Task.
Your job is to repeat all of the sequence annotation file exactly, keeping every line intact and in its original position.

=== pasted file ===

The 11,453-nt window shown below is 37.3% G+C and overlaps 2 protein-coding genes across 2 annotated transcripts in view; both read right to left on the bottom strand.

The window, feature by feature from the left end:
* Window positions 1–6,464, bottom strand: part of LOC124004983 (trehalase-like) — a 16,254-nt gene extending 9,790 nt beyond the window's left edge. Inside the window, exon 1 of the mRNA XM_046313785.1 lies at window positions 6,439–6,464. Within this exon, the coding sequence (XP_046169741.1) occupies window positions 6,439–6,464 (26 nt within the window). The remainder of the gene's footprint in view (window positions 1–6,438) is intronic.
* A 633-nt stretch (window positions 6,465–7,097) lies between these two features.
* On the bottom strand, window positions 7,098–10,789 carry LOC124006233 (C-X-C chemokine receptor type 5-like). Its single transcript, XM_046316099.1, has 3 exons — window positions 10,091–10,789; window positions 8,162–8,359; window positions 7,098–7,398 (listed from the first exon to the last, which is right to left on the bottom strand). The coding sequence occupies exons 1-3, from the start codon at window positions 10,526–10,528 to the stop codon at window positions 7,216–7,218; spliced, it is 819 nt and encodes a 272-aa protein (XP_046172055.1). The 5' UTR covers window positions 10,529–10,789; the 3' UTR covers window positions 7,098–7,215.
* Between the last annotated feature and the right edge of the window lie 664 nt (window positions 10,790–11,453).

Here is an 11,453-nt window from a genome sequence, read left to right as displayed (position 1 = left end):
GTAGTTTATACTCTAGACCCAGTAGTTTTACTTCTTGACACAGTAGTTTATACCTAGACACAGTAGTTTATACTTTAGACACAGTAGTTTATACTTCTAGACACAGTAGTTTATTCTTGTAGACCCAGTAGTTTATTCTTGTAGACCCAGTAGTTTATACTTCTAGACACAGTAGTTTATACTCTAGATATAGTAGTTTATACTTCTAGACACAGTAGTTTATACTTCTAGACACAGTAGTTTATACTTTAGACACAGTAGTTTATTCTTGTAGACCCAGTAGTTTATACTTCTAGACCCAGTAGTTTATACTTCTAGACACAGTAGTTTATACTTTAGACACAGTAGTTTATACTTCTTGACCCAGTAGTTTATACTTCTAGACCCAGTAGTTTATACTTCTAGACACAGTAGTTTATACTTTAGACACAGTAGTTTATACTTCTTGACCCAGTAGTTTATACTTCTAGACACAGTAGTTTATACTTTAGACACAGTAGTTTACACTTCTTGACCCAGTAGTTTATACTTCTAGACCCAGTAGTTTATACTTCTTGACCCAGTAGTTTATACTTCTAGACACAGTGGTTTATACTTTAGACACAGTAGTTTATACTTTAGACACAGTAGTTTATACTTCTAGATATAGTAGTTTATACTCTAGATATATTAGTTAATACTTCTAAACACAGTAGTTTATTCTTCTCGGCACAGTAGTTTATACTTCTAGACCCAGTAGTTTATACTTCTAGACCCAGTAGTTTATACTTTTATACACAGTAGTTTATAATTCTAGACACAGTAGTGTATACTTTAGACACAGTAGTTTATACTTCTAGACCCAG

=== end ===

The 11,453-nt window shown below is 37.3% G+C and overlaps 2 protein-coding genes across 2 annotated transcripts in view; both read right to left on the bottom strand.

The window, feature by feature from the left end:
* Window positions 1–6,464, bottom strand: part of LOC124004983 (trehalase-like) — a 16,254-nt gene extending 9,790 nt beyond the window's left edge. Inside the window, exon 1 of the mRNA XM_046313785.1 lies at window positions 6,439–6,464. Within this exon, the coding sequence (XP_046169741.1) occupies window positions 6,439–6,464 (26 nt within the window). The remainder of the gene's footprint in view (window positions 1–6,438) is intronic.
* A 633-nt stretch (window positions 6,465–7,097) lies between these two features.
* On the bottom strand, window positions 7,098–10,789 carry LOC124006233 (C-X-C chemokine receptor type 5-like). Its single transcript, XM_046316099.1, has 3 exons — window positions 10,091–10,789; window positions 8,162–8,359; window positions 7,098–7,398 (listed from the first exon to the last, which is right to left on the bottom strand). The coding sequence occupies exons 1-3, from the start codon at window positions 10,526–10,528 to the stop codon at window positions 7,216–7,218; spliced, it is 819 nt and encodes a 272-aa protein (XP_046172055.1). The 5' UTR covers window positions 10,529–10,789; the 3' UTR covers window positions 7,098–7,215.
* Between the last annotated feature and the right edge of the window lie 664 nt (window positions 10,790–11,453).

Here is an 11,453-nt window from a genome sequence, read left to right as displayed (position 1 = left end):
GTAGTTTATACTCTAGACCCAGTAGTTTTACTTCTTGACACAGTAGTTTATACCTAGACACAGTAGTTTATACTTTAGACACAGTAGTTTATACTTCTAGACACAGTAGTTTATTCTTGTAGACCCAGTAGTTTATTCTTGTAGACCCAGTAGTTTATACTTCTAGACACAGTAGTTTATACTCTAGATATAGTAGTTTATACTTCTAGACACAGTAGTTTATACTTCTAGACACAGTAGTTTATACTTTAGACACAGTAGTTTATTCTTGTAGACCCAGTAGTTTATACTTCTAGACCCAGTAGTTTATACTTCTAGACACAGTAGTTTATACTTTAGACACAGTAGTTTATACTTCTTGACCCAGTAGTTTATACTTCTAGACCCAGTAGTTTATACTTCTAGACACAGTAGTTTATACTTTAGACACAGTAGTTTATACTTCTTGACCCAGTAGTTTATACTTCTAGACACAGTAGTTTATACTTTAGACACAGTAGTTTACACTTCTTGACCCAGTAGTTTATACTTCTAGACCCAGTAGTTTATACTTCTTGACCCAGTAGTTTATACTTCTAGACACAGTGGTTTATACTTTAGACACAGTAGTTTATACTTTAGACACAGTAGTTTATACTTCTAGATATAGTAGTTTATACTCTAGATATATTAGTTAATACTTCTAAACACAGTAGTTTATTCTTCTCGGCACAGTAGTTTATACTTCTAGACCCAGTAGTTTATACTTCTAGACCCAGTAGTTTATACTTTTATACACAGTAGTTTATAATTCTAGACACAGTAGTGTATACTTTAGACACAGTAGTTTATACTTCTAGACCCAG